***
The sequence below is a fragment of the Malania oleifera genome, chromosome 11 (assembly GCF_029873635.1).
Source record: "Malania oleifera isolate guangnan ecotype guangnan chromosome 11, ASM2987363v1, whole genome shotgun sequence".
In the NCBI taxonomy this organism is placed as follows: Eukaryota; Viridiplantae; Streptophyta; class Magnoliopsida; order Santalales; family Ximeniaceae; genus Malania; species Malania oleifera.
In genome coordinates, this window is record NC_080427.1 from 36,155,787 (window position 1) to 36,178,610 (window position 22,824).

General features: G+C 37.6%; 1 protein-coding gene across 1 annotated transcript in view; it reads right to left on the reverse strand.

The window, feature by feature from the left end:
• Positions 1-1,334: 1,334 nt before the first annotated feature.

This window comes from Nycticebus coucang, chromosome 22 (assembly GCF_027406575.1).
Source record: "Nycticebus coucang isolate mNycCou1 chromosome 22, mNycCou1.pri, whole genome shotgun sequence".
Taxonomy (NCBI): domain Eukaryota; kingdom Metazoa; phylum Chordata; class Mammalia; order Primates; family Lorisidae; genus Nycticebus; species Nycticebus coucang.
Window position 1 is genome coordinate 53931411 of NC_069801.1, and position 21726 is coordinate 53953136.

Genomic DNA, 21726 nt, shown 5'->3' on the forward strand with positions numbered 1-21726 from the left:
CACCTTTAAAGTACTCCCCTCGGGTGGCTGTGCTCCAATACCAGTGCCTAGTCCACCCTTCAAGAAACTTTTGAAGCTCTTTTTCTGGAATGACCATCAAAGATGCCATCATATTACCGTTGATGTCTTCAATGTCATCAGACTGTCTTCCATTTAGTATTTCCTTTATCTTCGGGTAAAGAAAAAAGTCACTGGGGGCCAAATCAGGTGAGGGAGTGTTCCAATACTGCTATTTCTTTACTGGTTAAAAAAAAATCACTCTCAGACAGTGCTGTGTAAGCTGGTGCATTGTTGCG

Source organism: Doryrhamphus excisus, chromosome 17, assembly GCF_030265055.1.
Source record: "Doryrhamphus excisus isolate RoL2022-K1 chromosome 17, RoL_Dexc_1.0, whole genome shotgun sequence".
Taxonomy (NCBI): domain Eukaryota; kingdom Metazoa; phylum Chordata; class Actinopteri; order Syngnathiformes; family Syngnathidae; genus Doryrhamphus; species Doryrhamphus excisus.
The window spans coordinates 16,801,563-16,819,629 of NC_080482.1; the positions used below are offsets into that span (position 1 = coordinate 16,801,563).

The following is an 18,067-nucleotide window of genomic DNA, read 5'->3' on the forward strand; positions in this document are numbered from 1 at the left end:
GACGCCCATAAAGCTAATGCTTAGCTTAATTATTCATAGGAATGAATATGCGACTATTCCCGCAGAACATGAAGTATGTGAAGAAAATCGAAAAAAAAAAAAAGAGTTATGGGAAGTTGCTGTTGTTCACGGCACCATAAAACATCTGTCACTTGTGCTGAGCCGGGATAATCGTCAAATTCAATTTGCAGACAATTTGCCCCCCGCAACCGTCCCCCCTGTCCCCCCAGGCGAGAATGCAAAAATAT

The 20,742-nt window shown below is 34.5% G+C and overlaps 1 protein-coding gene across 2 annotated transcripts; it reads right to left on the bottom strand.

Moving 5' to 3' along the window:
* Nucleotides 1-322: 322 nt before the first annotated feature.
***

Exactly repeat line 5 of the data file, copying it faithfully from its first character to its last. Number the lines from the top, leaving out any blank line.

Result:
General features: G+C 37.6%; 1 protein-coding gene across 1 annotated transcript in view; it reads right to left on the reverse strand.